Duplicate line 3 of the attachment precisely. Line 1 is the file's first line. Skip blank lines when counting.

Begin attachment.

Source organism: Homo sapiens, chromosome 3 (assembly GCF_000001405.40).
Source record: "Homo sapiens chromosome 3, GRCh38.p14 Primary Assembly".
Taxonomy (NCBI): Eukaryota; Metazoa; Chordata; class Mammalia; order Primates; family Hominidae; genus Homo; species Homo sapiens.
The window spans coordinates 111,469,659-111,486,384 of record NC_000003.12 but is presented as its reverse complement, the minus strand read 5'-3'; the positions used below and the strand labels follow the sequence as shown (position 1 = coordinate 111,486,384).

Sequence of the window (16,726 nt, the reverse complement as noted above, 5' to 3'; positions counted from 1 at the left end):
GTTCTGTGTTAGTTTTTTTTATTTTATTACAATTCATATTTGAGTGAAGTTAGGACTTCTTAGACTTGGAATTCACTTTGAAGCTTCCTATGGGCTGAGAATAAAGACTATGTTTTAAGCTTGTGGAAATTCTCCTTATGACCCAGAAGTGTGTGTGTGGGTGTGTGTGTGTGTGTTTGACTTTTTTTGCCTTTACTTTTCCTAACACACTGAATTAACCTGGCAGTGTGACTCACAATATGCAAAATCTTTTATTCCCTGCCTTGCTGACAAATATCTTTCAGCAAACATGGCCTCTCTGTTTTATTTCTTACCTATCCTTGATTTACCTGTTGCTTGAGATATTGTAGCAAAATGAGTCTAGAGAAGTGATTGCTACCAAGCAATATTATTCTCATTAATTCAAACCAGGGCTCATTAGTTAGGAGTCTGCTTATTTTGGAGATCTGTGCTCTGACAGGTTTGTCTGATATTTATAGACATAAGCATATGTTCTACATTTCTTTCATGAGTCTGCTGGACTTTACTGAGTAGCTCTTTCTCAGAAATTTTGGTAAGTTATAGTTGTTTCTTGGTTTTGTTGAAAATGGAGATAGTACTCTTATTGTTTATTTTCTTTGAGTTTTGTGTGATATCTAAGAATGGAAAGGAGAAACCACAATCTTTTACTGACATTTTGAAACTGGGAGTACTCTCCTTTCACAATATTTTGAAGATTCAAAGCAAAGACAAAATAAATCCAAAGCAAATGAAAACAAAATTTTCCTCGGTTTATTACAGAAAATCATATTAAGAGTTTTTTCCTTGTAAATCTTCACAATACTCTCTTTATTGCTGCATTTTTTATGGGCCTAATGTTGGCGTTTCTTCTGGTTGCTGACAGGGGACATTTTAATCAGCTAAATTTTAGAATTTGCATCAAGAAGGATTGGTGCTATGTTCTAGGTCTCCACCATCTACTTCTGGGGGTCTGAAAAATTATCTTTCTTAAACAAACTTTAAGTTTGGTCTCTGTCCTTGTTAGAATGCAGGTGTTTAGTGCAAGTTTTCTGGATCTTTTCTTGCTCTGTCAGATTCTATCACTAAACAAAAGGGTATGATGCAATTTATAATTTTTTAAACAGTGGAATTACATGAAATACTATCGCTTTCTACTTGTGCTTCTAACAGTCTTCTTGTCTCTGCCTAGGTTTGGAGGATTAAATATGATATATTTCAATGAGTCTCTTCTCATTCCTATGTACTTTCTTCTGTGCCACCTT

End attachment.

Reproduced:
Taxonomy (NCBI): Eukaryota; Metazoa; Chordata; class Mammalia; order Primates; family Hominidae; genus Homo; species Homo sapiens.